Hydraulic equipment is widely used in the industrial eld. For example, driving equipment such as power steering of automobiles, and construction machinery such as hydraulic excavators, and so on. The oil used in these machines is called hydraulic oil. In hydraulic oil system, the cavitation has an in uence on its durability and efficiency, therefore the prediction of cavitation phenomena has an important meaning for the design of hydraulic equipment. However, experimental prediction is difficult because hydraulic equipment is used under severe conditions of high pressure. Generally, cavitation is classi ed in two types. One is caused by evaporation of working uid which occurs when the local static pressure goes lower than the local saturated vapor pressure, called vaporous cavitation. The other is by the liberation of dissolved air, called gaseous cavitation. Among these two types, the vaporous cavitation is considered predominant in the water. On the other hand, in hydraulic oil, the saturated vapor pressure in the standard state is usually assumed to be close to 0 Pa. Therefore, in hydraulic oil, gaseous cavitation due to air dissolved in oil at a relatively high volume ratio is considered to be predominant and the mechanism of occurrence, which is completely different from cavitation occurrence with water. In the past researches, in order to understand the characteristics of gaseous cavitation, a number of studies has been conducted. However, regarding a speci c cause of the liberation of dissolved air, the threshold values and formulas that serve as criteria are not proved. In this paper, the cavitation phenomena in hydraulic oil is investigated, and a new gaseous cavitation model based on the dynamic stimulation is presented.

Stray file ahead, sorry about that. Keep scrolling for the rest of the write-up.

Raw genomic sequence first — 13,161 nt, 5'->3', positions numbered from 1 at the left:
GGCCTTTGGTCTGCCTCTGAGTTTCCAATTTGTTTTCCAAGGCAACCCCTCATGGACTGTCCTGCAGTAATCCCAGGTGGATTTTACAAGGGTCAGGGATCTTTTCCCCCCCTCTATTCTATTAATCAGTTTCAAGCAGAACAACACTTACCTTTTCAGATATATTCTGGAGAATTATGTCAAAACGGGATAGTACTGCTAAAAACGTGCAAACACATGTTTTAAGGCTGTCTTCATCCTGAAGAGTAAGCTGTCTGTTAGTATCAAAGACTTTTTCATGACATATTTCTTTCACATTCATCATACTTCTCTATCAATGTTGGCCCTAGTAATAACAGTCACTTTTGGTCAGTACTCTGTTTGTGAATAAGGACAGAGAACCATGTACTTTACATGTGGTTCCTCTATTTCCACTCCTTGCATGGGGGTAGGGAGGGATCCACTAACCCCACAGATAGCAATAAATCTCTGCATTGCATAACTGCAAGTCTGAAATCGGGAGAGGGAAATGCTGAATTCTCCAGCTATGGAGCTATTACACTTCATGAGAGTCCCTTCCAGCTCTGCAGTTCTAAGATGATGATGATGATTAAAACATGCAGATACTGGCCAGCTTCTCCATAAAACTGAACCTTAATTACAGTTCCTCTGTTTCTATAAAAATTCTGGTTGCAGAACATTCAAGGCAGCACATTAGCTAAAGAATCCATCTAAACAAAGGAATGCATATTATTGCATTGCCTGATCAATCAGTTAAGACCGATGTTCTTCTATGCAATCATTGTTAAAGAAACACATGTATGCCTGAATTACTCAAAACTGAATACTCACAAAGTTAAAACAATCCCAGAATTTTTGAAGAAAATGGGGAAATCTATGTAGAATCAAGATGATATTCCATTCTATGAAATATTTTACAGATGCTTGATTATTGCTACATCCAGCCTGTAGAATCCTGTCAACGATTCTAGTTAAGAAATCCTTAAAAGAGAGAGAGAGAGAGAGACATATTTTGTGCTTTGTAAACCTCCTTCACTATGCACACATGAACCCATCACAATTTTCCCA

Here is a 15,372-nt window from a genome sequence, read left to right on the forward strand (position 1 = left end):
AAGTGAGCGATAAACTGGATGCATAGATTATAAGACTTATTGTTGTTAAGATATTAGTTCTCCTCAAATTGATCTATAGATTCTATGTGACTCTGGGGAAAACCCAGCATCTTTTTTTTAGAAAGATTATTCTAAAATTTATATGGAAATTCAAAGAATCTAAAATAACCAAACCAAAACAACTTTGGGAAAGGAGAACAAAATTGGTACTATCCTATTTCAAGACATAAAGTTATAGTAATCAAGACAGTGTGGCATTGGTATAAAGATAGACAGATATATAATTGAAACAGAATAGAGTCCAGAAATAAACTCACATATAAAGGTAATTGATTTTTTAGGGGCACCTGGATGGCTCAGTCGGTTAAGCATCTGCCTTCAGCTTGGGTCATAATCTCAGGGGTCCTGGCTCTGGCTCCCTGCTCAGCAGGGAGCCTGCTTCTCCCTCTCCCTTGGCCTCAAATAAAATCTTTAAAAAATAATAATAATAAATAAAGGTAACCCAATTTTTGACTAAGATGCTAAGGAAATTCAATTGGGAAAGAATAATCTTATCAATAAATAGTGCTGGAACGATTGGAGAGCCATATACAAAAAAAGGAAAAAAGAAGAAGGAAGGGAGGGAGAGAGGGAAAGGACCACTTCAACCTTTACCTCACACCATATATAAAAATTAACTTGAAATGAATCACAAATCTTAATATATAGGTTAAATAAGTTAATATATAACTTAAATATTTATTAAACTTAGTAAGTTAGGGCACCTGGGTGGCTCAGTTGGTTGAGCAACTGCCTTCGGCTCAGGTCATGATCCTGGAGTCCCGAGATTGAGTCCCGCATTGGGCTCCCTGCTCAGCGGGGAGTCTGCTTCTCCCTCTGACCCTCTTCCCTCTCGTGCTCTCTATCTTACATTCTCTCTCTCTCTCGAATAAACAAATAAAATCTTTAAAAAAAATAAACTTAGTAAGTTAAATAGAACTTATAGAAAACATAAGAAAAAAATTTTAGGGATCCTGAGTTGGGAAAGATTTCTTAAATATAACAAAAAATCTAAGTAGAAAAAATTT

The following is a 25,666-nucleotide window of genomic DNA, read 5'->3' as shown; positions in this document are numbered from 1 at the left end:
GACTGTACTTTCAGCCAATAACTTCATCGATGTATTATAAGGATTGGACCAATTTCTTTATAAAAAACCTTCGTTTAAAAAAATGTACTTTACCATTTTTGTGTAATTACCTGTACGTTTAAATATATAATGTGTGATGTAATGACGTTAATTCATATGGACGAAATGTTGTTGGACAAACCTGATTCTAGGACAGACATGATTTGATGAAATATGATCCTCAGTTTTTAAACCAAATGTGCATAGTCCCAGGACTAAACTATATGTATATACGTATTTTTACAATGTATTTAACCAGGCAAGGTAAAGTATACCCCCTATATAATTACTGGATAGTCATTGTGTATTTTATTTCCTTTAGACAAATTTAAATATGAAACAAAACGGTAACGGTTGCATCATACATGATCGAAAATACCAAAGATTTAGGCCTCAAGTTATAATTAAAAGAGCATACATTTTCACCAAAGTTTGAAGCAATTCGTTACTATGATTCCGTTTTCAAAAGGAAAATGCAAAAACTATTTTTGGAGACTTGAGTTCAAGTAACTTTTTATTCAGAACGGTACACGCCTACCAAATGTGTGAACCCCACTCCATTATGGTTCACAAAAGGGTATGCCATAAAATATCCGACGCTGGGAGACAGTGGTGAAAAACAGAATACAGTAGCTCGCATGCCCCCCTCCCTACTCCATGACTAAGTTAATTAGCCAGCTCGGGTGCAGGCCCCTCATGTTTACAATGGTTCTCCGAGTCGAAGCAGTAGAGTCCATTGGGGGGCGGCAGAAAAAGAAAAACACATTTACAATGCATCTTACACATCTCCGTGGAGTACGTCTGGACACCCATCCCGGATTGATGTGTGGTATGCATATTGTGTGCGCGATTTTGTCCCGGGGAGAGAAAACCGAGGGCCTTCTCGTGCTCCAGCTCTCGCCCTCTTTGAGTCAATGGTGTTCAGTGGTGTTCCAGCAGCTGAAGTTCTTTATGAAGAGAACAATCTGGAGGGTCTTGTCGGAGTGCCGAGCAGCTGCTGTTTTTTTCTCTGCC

|Journal||IOP Conference Series: Earth and Environmental Science|
|Publication status||Published - 2019 Mar 28|
|Event||29th IAHR Symposium on Hydraulic Machinery and Systems, IAHR 2018 - Kyoto, Japan|
Duration: 2018 Sep 16 → 2018 Sep 21
ASJC Scopus subject areas
- Environmental Science(all)
- Earth and Planetary Sciences(all)